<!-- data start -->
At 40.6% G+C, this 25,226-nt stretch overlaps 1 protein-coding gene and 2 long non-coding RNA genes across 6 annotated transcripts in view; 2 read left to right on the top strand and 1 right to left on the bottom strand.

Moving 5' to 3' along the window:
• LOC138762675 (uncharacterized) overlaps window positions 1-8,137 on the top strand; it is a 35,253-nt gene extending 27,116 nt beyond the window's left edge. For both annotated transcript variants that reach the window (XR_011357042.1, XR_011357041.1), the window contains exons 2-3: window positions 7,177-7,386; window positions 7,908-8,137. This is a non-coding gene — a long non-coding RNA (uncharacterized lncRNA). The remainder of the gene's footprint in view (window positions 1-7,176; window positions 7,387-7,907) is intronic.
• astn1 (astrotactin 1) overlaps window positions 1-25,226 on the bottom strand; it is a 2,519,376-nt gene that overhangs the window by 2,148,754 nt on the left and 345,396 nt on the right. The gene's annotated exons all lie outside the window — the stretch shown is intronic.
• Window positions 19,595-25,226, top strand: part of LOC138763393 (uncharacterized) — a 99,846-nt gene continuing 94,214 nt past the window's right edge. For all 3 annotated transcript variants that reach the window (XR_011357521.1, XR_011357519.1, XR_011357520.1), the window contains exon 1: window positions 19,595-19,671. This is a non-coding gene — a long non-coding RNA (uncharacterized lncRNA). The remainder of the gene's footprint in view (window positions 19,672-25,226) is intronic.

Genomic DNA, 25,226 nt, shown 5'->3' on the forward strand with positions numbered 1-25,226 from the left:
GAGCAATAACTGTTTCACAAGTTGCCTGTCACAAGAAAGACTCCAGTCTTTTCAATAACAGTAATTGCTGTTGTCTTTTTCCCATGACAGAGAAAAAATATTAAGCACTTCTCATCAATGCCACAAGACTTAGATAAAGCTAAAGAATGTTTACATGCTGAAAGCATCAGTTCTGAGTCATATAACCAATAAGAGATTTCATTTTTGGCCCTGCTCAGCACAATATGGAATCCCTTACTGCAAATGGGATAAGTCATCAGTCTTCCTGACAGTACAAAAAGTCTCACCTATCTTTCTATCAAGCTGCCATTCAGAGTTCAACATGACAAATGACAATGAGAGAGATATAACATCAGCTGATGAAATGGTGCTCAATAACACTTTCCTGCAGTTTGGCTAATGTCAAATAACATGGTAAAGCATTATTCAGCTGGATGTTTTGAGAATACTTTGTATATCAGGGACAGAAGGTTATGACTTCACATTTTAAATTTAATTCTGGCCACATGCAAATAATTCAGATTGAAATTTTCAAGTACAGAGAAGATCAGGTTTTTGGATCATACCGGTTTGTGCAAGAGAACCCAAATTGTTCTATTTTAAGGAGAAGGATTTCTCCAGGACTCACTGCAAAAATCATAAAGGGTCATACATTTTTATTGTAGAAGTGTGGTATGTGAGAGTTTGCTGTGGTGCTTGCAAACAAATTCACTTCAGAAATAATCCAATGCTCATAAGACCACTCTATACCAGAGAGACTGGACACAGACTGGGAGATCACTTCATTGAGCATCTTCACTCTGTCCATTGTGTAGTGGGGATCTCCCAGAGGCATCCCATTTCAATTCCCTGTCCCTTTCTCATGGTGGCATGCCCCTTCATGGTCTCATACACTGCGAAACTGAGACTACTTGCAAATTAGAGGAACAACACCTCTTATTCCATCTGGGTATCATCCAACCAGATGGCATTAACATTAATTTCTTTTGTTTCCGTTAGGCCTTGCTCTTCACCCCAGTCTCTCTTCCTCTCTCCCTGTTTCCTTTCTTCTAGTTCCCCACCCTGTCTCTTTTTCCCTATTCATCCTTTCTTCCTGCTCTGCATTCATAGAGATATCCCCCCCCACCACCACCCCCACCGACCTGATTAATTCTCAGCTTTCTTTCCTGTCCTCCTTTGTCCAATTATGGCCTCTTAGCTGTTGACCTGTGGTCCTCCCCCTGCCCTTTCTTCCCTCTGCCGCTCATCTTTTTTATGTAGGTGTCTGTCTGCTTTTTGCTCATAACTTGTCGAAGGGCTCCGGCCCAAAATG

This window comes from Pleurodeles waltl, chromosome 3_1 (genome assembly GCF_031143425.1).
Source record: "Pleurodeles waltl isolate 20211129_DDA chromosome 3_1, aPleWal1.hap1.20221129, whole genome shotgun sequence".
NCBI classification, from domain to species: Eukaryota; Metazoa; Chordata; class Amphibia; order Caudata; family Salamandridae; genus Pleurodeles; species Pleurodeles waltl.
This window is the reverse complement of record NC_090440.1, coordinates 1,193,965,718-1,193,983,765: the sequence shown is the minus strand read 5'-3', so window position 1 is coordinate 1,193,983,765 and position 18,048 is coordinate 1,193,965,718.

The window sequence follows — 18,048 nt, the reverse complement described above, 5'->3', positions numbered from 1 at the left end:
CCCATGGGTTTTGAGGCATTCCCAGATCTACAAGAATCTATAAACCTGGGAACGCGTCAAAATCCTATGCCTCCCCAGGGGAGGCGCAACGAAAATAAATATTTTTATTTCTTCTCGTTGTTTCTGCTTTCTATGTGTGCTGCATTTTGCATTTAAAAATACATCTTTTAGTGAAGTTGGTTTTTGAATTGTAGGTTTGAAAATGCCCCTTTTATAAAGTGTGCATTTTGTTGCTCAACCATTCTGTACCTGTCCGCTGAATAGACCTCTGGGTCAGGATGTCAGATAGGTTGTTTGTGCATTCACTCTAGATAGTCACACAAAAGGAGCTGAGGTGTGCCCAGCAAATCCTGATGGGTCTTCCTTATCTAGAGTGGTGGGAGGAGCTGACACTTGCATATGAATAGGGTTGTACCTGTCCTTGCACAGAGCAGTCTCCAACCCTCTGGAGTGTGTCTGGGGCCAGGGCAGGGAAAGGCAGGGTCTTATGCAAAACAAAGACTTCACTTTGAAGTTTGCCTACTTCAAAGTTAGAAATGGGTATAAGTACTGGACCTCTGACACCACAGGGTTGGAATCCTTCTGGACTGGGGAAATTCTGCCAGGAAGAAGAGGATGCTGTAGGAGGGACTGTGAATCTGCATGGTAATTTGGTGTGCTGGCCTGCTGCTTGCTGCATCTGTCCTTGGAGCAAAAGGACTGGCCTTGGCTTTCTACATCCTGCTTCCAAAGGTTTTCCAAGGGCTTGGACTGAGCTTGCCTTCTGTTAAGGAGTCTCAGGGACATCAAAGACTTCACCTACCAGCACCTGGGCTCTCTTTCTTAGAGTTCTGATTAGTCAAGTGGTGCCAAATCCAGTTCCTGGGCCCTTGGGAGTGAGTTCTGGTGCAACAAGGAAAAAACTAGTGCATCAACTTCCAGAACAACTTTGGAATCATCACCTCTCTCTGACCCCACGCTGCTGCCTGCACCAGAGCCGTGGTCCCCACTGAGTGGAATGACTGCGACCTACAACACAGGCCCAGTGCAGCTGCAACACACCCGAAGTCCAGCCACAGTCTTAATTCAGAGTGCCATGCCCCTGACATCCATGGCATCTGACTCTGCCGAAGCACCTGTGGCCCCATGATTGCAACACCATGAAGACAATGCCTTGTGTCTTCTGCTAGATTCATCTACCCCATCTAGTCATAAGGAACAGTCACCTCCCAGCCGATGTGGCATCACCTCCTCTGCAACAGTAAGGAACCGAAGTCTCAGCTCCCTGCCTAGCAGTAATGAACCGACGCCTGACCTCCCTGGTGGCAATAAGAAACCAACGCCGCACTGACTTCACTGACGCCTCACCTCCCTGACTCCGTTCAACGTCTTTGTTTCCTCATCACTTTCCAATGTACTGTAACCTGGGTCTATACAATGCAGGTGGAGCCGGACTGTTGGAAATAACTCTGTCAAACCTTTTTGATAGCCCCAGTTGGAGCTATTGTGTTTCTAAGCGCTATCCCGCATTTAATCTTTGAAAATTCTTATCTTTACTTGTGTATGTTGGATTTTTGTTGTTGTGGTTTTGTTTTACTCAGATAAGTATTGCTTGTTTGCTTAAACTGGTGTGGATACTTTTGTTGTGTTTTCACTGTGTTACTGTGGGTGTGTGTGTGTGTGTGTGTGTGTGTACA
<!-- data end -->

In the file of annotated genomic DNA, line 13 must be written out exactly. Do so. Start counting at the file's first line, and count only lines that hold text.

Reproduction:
CCCATGGGTTTTGAGGCATTCCCAGATCTACAAGAATCTATAAACCTGGGAACGCGTCAAAATCCTATGCCTCCCCAGGGGAGGCGCAACGAAAATAAATATTTTTATTTCTTCTCGTTGTTTCTGCTTTCTATGTGTGCTGCATTTTGCATTTAAAAATACATCTTTTAGTGAAGTTGGTTTTTGAATTGTAGGTTTGAAAATGCCCCTTTTATAAAGTGTGCATTTTGTTGCTCAACCATTCTGTACCTGTCCGCTGAATAGACCTCTGGGTCAGGATGTCAGATAGGTTGTTTGTGCATTCACTCTAGATAGTCACACAAAAGGAGCTGAGGTGTGCCCAGCAAATCCTGATGGGTCTTCCTTATCTAGAGTGGTGGGAGGAGCTGACACTTGCATATGAATAGGGTTGTACCTGTCCTTGCACAGAGCAGTCTCCAACCCTCTGGAGTGTGTCTGGGGCCAGGGCAGGGAAAGGCAGGGTCTTATGCAAAACAAAGACTTCACTTTGAAGTTTGCCTACTTCAAAGTTAGAAATGGGTATAAGTACTGGACCTCTGACACCACAGGGTTGGAATCCTTCTGGACTGGGGAAATTCTGCCAGGAAGAAGAGGATGCTGTAGGAGGGACTGTGAATCTGCATGGTAATTTGGTGTGCTGGCCTGCTGCTTGCTGCATCTGTCCTTGGAGCAAAAGGACTGGCCTTGGCTTTCTACATCCTGCTTCCAAAGGTTTTCCAAGGGCTTGGACTGAGCTTGCCTTCTGTTAAGGAGTCTCAGGGACATCAAAGACTTCACCTACCAGCACCTGGGCTCTCTTTCTTAGAGTTCTGATTAGTCAAGTGGTGCCAAATCCAGTTCCTGGGCCCTTGGGAGTGAGTTCTGGTGCAACAAGGAAAAAACTAGTGCATCAACTTCCAGAACAACTTTGGAATCATCACCTCTCTCTGACCCCACGCTGCTGCCTGCACCAGAGCCGTGGTCCCCACTGAGTGGAATGACTGCGACCTACAACACAGGCCCAGTGCAGCTGCAACACACCCGAAGTCCAGCCACAGTCTTAATTCAGAGTGCCATGCCCCTGACATCCATGGCATCTGACTCTGCCGAAGCACCTGTGGCCCCATGATTGCAACACCATGAAGACAATGCCTTGTGTCTTCTGCTAGATTCATCTACCCCATCTAGTCATAAGGAACAGTCACCTCCCAGCCGATGTGGCATCACCTCCTCTGCAACAGTAAGGAACCGAAGTCTCAGCTCCCTGCCTAGCAGTAATGAACCGACGCCTGACCTCCCTGGTGGCAATAAGAAACCAACGCCGCACTGACTTCACTGACGCCTCACCTCCCTGACTCCGTTCAACGTCTTTGTTTCCTCATCACTTTCCAATGTACTGTAACCTGGGTCTATACAATGCAGGTGGAGCCGGACTGTTGGAAATAACTCTGTCAAACCTTTTTGATAGCCCCAGTTGGAGCTATTGTGTTTCTAAGCGCTATCCCGCATTTAATCTTTGAAAATTCTTATCTTTACTTGTGTATGTTGGATTTTTGTTGTTGTGGTTTTGTTTTACTCAGATAAGTATTGCTTGTTTGCTTAAACTGGTGTGGATACTTTTGTTGTGTTTTCACTGTGTTACTGTGGGTGTGTGTGTGTGTGTGTGTGTGTGTACA